**Figure 3. **Ladder diagram showing an inverter boolean logic structure.

**Figure 3.**Ladder diagram showing an inverter boolean logic structure.

#### Boolean Logic Structures: NAND, NOR

The next two logical combinations are NAND as well as NOR. To best consider their effect in ladder logic, think of the AND/OR logic, respectively; the result is the exact opposite. Whatever combination made the original logic True is now the exact combination making the output false.

Regarding the NAND: “Output_1 will be True if either Input_1 or Input_2 are False”.

As an example, two liquid tanks must be full, each monitored by a sensor. If either sensor goals false, an alarm must sound. Now, this could be accomplished with N.C. real-world sensors, like an E-stop circuit, but it can also easily be accomplished with existing N.O. sensors using the NAND logic.

The NOR is more typical for an emergency stop (e-stop) situation (as shown in figure 4). “Both Input_1 and Input_2 must be false for Output_1 to remain True.”

**Figure 4. **NAND versus NOR logic in a ladder diagram.

**Figure 4.**NAND versus NOR logic in a ladder diagram.

Finally, there are two combinations used more rarely in PLC logic, yet still exist in boolean logic.

#### Boolean Logic Structures: XOR, XNOR

Exclusive OR (XOR) means the output will only be True if Input_1 is True and Output_2 is False, or the reverse. It’s sort of like OR, except that OR also works if both are True.

Exclusive Inverted OR (XNOR) is True only if both inputs are False, or if both inputs are True. Again, it’s the opposite of XOR.

**Figure 5.** Ladder diagram example of XOR and XNOR logic.

**Figure 5.**Ladder diagram example of XOR and XNOR logic.

PLC logic is, of course, not limited to these simple combinations.

Nearly every PLC code is designed using combinations of all of the above simple logical statements. However, every code is built with these as the foundation.

Another important piece to keep in mind is that the PLC, being a digital processor, is not limited in what real-world contacts it can handle. Although the symbol in the ladder may appear as an N.O. or N.C. contact, it certainly can be reversed in the real world. Flexible, but with an added layer of confusion.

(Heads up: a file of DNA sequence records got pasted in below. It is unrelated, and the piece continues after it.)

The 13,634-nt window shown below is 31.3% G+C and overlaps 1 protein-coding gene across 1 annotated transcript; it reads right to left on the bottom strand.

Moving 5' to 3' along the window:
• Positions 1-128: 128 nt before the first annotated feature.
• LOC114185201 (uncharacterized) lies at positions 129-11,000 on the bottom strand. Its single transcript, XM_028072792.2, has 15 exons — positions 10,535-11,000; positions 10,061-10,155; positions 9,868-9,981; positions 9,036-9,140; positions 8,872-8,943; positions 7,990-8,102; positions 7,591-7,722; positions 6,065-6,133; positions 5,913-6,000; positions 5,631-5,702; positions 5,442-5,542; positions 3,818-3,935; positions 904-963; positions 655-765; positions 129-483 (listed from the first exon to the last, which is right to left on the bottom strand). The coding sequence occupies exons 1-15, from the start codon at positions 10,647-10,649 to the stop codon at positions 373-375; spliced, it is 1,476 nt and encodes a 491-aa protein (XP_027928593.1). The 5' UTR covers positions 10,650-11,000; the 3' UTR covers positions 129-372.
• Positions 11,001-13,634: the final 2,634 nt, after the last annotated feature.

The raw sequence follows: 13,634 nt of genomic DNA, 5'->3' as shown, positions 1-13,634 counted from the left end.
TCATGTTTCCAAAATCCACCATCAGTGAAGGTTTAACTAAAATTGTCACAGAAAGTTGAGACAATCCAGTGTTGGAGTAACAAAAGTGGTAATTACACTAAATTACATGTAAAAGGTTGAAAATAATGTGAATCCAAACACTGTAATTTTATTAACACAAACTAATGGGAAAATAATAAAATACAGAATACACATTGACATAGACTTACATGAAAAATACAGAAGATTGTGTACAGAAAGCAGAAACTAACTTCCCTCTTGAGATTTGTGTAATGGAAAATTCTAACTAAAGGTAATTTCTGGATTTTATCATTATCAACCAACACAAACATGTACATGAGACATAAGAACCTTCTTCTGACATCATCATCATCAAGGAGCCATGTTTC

### Bitwise Logic

One other topic to cover briefly is the bitwise instructions. In this case, the inputs are integers, not bits, which seems counter-intuitive.

These instructions compare the bits in two integers, one bit at a time, to determine the overall solution integer. Consider two 16-bit integers that will be AND’ed together. First, the 2^0 (least sig) bits will be compared. If they are both True, the 2^0 bit in the output will be True. In this way, all 16 bits are compared, one at a time, and the 16 bits of output will be determined.

**Figure 6. **Example of a bitwise logic AND.

**Figure 6.**Example of a bitwise logic AND.

Since two integers are compared, bitwise operations may include AND, OR, NAND, NOR, XOR, and even XNOR.

Since a PLC is a computer, it operates by comparing conditions of discrete inputs to determine the state of discrete outputs. As long as we can summarize codes down to a basic, fundamental level, even the most complex ladder logic projects may be analyzed one line at a time.

4 CommentsFigure 2 needs an else clause.